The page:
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Let's consider generating samples of a random process like white Gaussian noise (AWGN). Let's assume I am generating $N$ samples of AWGN with variance $\sigma ^2$ in MATLAB by using randn() funtion i.e.:

\begin{equation} \tag{1}\label{Eq:n} n_1 = \sigma * \text{randn}(N,1) \\ n_2 = \sigma * \text{randn}(N,1) \end{equation}

Note that, here I am not sampling a noise signal to get these samples. I am simply generating some random numbers to consume them later.

Now I want to add these noise samples to my clean signal samples. Let's assume I have two cases of clean signal samples, namely $y$ which has a sampling frequency of $f_s$ and $z$ which has a sampling frequency of $2f_s$. So we have

\begin{equation} \tag{2}\label{Eq:y_n} y_n = y + n_1 \end{equation}

\begin{equation} \tag{3}\label{Eq:z_n} z_n = z + n_2 \end{equation}

This means that in $y_n$ I am using noise samples with the rate $f_s$ and in $z_n$ and I am using noise samples with the rate $2f_s$.

Since here we are dealing with random process, instead of frequency spectrum we have the power spectral density (PSD). Let's name the PSD of $y_n$ and $z_n$, $S_{yy}(\omega)$ and $S_{zz}(\omega)$ respectively. Also let's consider the PSD of noise in Eq. \eqref{Eq:y_n} which is read at the lower rate is $S_{nn1}(\omega)$ and the PSD of noise in Eq. \eqref{Eq:z_n} which is read at the higher rate is $S_{nn2}(\omega)$

Question 1) How are $S_{nn1}(\omega)$ and $S_{nn2}(\omega)$ different? More precisely, if you want to draw them on the frequency axis how do they look? Does $S_{nn1}(\omega)$ span from 0 to $f_s$ and $S_{nn2}(\omega)$ span from 0 to $2f_s$? And if you calculate the area underneath them (which shows the power or variance of the noise) which one is greater? Do they have the same power?

Let's consider the auto-correlation and PSD for random processes. We know that PSD is the DTFT of the auto-correlation, more specifically:

\begin{equation} \tag{4}\label{Eq:DTFT} R_{nn}(m) = \frac{\Delta t}{2 \pi}\int_{0}^{\frac{2\pi}{\Delta t}} S_{nn}(\omega) e^{j\omega m \Delta t} d \omega, \end{equation} where $R_{nn}$ is the auto-correlation and $S_{nn}(\omega)$ is the PSD.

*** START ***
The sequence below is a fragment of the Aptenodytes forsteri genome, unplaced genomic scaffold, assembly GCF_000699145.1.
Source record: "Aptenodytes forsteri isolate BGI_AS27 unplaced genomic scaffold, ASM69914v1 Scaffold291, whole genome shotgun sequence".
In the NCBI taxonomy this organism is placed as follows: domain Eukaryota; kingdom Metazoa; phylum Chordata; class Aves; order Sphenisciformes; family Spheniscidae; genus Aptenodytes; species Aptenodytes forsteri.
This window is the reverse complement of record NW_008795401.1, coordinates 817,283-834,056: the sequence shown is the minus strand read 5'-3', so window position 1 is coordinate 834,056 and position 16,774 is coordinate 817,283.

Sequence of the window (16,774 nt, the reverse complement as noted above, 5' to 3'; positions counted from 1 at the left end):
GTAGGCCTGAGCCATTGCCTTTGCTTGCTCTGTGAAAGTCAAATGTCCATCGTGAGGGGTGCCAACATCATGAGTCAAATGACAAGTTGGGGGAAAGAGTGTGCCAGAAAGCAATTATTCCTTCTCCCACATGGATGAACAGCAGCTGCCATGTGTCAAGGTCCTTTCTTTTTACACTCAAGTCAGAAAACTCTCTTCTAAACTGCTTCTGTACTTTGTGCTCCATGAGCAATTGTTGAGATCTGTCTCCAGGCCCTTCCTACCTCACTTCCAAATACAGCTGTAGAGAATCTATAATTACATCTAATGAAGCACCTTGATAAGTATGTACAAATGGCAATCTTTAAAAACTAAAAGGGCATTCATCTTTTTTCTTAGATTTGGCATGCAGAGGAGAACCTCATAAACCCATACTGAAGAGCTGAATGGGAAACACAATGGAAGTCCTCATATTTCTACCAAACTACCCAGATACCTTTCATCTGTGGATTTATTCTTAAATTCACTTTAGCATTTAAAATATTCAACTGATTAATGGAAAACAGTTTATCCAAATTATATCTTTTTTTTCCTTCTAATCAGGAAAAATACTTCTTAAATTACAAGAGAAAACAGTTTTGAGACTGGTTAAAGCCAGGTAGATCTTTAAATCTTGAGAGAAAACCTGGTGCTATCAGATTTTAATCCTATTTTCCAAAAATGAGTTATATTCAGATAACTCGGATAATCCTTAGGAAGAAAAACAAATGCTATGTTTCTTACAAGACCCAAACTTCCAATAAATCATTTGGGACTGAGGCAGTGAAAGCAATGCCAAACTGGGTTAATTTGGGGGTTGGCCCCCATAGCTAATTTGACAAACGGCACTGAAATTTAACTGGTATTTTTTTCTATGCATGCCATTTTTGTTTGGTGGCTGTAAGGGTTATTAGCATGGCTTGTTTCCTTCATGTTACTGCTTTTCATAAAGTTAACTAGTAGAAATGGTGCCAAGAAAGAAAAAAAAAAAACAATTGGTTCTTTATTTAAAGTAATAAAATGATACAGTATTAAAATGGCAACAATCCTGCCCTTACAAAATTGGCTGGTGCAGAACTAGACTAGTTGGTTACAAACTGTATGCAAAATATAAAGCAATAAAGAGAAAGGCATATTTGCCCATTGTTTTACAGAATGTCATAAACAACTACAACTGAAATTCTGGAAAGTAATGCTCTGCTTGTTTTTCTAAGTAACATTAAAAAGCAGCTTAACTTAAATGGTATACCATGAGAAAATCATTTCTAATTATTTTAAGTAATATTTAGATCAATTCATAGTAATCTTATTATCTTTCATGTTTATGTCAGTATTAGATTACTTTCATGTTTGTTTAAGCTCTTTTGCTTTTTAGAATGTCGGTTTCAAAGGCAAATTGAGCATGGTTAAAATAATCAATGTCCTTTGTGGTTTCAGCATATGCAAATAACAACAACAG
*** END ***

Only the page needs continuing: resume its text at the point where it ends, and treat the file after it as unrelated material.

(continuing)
From Eq. \eqref{Eq:DTFT} we have: \begin{equation} \tag{5}\label{Eq:Rnn} R_{nn}(0) = \frac{\Delta t}{2 \pi}\int_{0}^{\frac{2\pi}{\Delta t}} S_{nn}(\omega) d \omega, \end{equation} which means the area under PSD (which is the power of the signal) is given by the auto-correlation at zero.

Question 2) Which one gives the power of the signal, just the output of the integral (without the multiplier) in Eq. \eqref{Eq:Rnn}, or the whole Eq. \eqref{Eq:Rnn}?

Question 3) This is the continue of question 1, or maybe similar to it. I basically want to know how Eq. \eqref{Eq:Rnn} changes for noises $n_1$ and $n_2$? Cause obviously in Eq. \eqref{Eq:Rnn}, $\Delta t$ is changing for the noise when the sampling rate is changed. But how $R_{nn1}$ and $R_{nn2}$ or $S_{nn1}$ and $S_{nn2}$ change when sampling rate changes?

I appreciate if someone can mathematically explain these to me.

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  • $\begingroup$ I think you're mixing here two things. What is the Auto Correlation Function of the AWGN you're sampling from (Specifically $ {R}_{nn} \left( 0 \right) $)? $\endgroup$ – Royi Jul 20 '18 at 6:23
  • $\begingroup$ As I mentioned I am not sampling a noise signal to get these samples. I am simply generating some random numbers to consume them with a certain rate. So it is a white Gaussian noise. $\endgroup$ – shampar Jul 20 '18 at 14:37
  • $\begingroup$ When you work with AWGN in Discrete while you want to analyze with using Continuous framework you need to define its properties well. For instance if we generate 100 samples of Random Numbers in MATLAB with the same STD yet we imagine they are sampled with different sampling frequency we actually say they are originated from a different (Different means different Auto Correlation Function) noise. $\endgroup$ – Royi Jul 20 '18 at 14:50
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Important Information : Sampling at $f_{s}$ will map $[-\frac {f_{s}}{2}, \frac {f_{s}}{2}]$ to digital frequency $\omega=[-\pi, \pi]$, and similarly sampling at $2f_{s}$ will map $[-f_{s}, f_{s}]$ to digital frequency $\omega=[-\pi, \pi]$. Also, we need to look only at digital frequency $\omega = [-\pi, \pi]$ as the digital spectrum is a $2\pi$-periodic function.

Now, lets look at discrete White Gaussian Noise Samples which you have generated. $$n_{1} = N(0,\sigma^{2}), n_{2} = N(0, \sigma^{2})$$

This means auto-correlation function for both $n_1$ and $n_2$ will be: $$r[k] = \sigma^{2}\delta[k]$$ and hence, the PSD of $n_1$ and $n_2$ in digital domain will be : $$P(e^{j\omega}) = \sigma^2, \omega \in [-\pi, \pi]$$ and hence total Noise Power will be : $$T_{NoisePower} = 2\pi.\sigma^2$$

Basically, once you have discrete Noise Samples for a White Gaussian Process, then autocorrelation function is fixed and hence the PSD in digital domain is fixed too. Sampling frequency does not matter for determining Noise Power.

Though, oversampling can help in increasing SNR of the received Signal. Think about it!

Hint: Oversampling followed by filtering!!

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